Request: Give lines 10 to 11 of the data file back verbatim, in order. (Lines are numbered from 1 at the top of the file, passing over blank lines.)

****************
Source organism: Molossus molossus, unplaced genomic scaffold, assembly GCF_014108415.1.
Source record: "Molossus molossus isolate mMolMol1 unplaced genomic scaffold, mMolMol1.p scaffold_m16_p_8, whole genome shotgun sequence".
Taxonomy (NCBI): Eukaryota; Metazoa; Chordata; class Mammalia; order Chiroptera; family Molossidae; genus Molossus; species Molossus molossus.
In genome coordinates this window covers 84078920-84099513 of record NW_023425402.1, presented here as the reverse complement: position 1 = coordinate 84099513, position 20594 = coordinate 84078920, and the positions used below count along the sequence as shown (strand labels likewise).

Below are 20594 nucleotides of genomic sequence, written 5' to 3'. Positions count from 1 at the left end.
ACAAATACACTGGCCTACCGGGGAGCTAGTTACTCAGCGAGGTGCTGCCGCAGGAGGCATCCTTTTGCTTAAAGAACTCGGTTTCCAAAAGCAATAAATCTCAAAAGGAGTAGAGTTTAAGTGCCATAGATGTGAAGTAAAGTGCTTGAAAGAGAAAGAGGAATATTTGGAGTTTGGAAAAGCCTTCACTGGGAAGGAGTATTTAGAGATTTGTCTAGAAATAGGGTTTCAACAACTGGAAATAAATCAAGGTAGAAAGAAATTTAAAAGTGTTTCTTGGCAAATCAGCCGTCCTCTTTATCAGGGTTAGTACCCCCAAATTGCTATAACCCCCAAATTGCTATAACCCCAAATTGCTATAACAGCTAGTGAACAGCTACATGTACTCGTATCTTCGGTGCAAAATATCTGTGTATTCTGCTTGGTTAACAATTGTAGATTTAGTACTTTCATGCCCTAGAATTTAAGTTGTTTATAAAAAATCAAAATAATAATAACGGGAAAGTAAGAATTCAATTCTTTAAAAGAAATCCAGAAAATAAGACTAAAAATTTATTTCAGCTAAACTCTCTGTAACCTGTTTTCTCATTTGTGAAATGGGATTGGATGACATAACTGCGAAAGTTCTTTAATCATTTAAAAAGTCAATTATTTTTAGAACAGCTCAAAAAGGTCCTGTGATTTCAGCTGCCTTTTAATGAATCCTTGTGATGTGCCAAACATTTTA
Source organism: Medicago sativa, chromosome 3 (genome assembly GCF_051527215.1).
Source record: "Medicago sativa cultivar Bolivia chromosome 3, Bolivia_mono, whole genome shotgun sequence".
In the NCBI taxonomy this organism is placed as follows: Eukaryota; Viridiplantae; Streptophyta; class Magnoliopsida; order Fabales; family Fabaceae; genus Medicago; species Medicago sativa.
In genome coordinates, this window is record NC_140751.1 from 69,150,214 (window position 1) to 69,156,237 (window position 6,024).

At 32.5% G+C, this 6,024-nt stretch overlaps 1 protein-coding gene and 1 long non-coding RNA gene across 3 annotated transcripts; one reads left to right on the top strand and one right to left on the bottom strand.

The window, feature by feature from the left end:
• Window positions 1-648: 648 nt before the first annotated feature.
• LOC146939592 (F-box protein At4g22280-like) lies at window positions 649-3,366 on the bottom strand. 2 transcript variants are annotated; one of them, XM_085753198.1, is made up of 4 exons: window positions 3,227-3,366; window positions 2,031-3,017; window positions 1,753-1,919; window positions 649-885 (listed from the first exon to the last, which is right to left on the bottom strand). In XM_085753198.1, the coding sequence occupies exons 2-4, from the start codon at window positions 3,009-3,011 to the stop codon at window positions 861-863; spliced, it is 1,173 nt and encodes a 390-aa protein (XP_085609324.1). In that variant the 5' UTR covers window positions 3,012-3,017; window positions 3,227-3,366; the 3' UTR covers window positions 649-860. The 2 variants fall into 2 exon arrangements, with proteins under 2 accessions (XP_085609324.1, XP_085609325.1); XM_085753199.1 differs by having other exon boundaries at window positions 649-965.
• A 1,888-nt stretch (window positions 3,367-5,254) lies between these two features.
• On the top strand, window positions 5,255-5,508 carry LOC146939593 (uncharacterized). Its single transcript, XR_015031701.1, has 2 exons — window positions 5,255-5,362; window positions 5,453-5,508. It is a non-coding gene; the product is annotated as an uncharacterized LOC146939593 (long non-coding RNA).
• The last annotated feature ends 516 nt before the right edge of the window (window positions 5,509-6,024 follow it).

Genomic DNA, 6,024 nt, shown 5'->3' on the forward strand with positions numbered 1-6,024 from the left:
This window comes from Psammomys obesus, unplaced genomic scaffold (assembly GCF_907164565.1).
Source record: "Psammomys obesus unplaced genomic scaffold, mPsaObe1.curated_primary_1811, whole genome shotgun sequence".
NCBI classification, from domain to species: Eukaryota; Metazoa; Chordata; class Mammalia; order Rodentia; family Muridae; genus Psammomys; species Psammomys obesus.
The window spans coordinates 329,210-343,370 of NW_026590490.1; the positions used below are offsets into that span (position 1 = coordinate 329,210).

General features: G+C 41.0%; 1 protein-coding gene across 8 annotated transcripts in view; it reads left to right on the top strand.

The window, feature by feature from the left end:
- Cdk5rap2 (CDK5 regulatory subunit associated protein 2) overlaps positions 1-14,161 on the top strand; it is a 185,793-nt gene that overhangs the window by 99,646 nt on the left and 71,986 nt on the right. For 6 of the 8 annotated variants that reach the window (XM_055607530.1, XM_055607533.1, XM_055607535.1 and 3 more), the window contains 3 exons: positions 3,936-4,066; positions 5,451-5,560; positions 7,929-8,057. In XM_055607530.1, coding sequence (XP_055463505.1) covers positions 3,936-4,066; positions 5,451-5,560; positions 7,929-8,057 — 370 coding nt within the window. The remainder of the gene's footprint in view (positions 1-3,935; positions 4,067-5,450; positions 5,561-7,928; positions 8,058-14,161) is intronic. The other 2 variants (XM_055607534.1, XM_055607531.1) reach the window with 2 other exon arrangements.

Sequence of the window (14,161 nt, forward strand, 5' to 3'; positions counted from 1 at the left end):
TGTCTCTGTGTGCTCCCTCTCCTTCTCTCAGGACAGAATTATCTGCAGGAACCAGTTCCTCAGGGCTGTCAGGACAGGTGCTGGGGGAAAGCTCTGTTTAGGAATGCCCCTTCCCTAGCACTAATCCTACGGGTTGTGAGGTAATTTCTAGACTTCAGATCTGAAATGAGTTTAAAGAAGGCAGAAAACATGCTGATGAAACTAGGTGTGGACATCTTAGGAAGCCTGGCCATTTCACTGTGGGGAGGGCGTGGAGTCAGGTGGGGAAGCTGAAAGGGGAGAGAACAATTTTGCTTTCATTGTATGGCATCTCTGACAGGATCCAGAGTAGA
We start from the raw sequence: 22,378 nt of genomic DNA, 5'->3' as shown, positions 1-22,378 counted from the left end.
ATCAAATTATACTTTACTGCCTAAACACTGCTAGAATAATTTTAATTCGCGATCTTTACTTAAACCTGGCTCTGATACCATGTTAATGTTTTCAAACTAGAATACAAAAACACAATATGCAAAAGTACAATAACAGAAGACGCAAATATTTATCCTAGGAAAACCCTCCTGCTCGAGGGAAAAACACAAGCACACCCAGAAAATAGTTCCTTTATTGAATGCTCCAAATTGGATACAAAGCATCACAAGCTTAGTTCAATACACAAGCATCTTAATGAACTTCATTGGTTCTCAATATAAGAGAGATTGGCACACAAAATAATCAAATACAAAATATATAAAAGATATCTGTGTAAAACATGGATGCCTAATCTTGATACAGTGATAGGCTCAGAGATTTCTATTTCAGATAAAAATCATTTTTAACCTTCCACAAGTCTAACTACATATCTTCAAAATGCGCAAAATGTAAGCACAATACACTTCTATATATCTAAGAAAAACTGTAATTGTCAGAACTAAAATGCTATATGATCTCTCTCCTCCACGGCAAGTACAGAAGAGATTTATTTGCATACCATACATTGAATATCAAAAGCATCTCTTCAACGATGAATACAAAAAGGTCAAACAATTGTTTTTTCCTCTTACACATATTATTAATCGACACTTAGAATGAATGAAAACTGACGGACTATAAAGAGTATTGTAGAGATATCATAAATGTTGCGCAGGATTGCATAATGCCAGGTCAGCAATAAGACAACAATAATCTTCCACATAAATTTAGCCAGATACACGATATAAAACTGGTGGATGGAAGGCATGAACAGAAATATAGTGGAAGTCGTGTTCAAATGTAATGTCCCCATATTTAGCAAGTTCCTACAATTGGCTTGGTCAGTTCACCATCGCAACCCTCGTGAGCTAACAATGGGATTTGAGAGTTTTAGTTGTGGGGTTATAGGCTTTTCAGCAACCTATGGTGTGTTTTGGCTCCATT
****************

In genome coordinates, this window is record NC_140751.1 from 69,150,214 (window position 1) to 69,156,237 (window position 6,024).

At 32.5% G+C, this 6,024-nt stretch overlaps 1 protein-coding gene and 1 long non-coding RNA gene across 3 annotated transcripts; one reads left to right on the top strand and one right to left on the bottom strand.